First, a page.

If you experience an emergency, dial 113 for assistance.
Always trust your gut instinct. Make copies of your personal documents, including your passport and ID. Forward your itinerary along to loved ones so they’ll know where you are.
The most important piece of advice I can offer is to purchase good travel insurance. Travel insurance will protect you against illness, injury, theft, and cancellations. It’s comprehensive protection in case anything goes wrong. I never go on a trip without it as I’ve had to use it many times in the past. You can use the widget below to find the policy right for you:
Sorrento Travel Guide: The Best Booking Resources
These are my favorite companies to use when I travel. They consistently have the best deals, offer world-class customer service and great value, and overall, are better than their competitors. They are the companies I use the most and are always the starting point in my search for travel deals.
- Skyscanner – Skyscanner is my favorite flight search engine. They search small websites and budget airlines that larger search sites tend to miss. They are hands down the number one place to start.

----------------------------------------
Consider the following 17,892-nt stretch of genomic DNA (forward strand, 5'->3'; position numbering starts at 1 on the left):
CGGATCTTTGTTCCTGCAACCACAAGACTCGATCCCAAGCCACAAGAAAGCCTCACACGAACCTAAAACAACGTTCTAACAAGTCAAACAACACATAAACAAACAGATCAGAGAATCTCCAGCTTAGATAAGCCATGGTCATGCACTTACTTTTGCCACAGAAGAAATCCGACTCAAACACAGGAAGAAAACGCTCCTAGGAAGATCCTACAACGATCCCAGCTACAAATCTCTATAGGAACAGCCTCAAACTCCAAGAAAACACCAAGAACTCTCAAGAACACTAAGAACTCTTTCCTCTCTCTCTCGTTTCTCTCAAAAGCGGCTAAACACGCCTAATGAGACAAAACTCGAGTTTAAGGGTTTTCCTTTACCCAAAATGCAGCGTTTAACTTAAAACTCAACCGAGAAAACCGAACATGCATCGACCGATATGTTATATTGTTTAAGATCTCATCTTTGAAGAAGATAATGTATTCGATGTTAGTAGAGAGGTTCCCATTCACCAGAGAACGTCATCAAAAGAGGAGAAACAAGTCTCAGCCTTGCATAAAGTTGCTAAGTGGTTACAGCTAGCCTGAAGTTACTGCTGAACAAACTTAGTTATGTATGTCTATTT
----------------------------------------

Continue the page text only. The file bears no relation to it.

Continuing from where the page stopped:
- Hostelworld – This is the best hostel accommodation site out there with the largest inventory, best search interface, and widest availability.
- Booking.com – The best all around booking site that constantly provides the cheapest and lowest rates. They have the widest selection of budget accommodation. In all my tests, they’ve always had the cheapest rates out of all the booking websites.
- HostelPass – This new card gives you up to 20% off hostels throughout Europe. It’s a great way to save money. They’re constantly adding new hostels too. I’ve always wanted something like this and glad it finallt exists.
- Intrepid Travel – If you want to do group tours, go with Intrepid. They offer good small group tours that use local operators and leave a small environmental footprint. And, as a reader of this site, you’ll get exclusive discounts with them too!